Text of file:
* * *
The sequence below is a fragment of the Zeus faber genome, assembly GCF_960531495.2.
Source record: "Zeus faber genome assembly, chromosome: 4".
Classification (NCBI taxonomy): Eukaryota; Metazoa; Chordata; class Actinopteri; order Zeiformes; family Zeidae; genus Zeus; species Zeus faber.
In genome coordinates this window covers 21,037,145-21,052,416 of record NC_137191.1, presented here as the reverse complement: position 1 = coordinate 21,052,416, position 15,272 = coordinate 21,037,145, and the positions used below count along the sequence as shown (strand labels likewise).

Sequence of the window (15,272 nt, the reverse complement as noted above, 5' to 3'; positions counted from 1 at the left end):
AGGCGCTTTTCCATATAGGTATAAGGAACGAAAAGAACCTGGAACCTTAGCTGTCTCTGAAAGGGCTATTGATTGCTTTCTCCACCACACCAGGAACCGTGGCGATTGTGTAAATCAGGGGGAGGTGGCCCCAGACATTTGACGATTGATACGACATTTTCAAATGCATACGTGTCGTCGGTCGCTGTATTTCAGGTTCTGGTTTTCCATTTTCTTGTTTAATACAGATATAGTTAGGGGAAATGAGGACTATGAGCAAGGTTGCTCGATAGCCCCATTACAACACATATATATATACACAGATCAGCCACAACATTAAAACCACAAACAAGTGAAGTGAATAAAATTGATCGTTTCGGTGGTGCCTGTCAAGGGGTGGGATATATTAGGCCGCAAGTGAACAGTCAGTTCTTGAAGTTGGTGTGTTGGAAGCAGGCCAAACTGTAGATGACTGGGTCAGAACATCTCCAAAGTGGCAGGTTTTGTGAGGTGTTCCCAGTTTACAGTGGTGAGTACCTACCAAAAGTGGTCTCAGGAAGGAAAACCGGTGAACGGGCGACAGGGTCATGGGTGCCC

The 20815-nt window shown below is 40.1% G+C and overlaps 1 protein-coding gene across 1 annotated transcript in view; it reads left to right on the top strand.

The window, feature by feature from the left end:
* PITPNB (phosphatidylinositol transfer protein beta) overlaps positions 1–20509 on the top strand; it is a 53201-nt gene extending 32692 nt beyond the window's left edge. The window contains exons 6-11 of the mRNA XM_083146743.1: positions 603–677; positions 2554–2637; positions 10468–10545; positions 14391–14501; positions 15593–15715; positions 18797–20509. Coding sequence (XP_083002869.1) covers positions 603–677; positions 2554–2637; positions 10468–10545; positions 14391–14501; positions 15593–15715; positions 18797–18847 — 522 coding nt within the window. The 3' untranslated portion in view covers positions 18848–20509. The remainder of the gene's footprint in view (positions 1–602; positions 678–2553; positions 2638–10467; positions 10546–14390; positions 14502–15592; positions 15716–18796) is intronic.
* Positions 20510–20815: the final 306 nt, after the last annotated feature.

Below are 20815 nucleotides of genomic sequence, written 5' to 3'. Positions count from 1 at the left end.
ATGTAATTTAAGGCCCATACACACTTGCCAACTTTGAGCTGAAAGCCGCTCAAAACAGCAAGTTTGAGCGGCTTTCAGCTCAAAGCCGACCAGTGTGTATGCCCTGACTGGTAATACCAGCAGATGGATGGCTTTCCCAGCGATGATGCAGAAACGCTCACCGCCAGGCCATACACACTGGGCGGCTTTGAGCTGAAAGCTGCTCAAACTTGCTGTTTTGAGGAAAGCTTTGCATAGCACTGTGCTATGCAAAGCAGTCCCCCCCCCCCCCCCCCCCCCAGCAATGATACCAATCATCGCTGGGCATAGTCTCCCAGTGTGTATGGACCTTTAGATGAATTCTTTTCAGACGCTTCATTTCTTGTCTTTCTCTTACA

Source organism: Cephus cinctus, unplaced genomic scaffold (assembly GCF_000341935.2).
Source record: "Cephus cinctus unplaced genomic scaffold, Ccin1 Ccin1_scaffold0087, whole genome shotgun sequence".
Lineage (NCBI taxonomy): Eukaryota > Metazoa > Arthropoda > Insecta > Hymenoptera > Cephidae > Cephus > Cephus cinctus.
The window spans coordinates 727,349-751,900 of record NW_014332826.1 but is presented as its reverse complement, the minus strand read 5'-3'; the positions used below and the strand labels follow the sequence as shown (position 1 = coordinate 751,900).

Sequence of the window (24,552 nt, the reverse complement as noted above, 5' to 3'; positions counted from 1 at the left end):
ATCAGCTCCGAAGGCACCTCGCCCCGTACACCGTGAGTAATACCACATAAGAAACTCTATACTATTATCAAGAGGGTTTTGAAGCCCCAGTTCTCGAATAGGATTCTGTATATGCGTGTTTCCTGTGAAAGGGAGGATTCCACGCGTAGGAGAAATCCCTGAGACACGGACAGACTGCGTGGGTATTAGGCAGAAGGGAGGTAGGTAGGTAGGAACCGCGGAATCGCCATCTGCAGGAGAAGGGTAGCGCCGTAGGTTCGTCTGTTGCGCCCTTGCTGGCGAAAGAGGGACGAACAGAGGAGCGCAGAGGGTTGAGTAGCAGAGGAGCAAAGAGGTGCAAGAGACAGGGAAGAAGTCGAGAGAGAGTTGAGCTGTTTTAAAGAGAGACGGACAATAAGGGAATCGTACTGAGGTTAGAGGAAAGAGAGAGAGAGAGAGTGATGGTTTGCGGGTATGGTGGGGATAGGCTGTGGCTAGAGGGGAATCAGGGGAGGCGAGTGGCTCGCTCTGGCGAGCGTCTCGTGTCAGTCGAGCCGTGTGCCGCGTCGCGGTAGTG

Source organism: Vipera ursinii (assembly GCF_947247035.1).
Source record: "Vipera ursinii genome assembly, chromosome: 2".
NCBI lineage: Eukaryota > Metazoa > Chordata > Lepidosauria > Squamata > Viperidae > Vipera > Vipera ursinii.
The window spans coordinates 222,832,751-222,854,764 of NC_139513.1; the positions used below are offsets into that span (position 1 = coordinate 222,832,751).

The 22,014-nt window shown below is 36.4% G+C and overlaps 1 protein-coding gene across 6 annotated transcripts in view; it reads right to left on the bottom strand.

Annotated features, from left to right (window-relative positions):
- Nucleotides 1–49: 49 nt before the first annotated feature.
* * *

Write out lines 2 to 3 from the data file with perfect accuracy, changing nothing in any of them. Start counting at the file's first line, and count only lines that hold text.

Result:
Source record: "Zeus faber genome assembly, chromosome: 4".
Classification (NCBI taxonomy): Eukaryota; Metazoa; Chordata; class Actinopteri; order Zeiformes; family Zeidae; genus Zeus; species Zeus faber.